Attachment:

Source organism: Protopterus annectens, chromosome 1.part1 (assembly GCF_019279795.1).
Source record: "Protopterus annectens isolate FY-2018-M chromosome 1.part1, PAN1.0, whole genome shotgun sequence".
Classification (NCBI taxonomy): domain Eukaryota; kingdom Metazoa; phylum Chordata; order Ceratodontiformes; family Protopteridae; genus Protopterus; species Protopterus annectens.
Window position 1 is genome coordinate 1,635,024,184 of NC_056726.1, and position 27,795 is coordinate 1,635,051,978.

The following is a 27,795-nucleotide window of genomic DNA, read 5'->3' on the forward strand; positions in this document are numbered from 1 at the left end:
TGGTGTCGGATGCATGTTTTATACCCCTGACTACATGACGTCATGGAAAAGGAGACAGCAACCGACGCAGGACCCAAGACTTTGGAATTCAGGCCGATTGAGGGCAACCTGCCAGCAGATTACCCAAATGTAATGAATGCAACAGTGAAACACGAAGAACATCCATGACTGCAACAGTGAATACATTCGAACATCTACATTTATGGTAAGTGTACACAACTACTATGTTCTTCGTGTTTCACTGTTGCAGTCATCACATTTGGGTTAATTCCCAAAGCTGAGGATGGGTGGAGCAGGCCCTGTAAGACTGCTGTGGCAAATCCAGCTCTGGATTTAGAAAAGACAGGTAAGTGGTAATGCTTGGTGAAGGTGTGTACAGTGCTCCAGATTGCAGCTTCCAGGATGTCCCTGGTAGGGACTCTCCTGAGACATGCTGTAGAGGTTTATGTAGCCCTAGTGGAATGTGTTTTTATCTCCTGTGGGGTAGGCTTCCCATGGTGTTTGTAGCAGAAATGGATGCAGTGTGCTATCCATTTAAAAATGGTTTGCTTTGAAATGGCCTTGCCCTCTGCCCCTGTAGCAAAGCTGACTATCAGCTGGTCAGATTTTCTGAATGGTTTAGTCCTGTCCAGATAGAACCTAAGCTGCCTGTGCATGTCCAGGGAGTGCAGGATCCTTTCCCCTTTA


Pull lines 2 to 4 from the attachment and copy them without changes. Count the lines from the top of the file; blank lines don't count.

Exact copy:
Source record: "Protopterus annectens isolate FY-2018-M chromosome 1.part1, PAN1.0, whole genome shotgun sequence".
Classification (NCBI taxonomy): domain Eukaryota; kingdom Metazoa; phylum Chordata; order Ceratodontiformes; family Protopteridae; genus Protopterus; species Protopterus annectens.
Window position 1 is genome coordinate 1,635,024,184 of NC_056726.1, and position 27,795 is coordinate 1,635,051,978.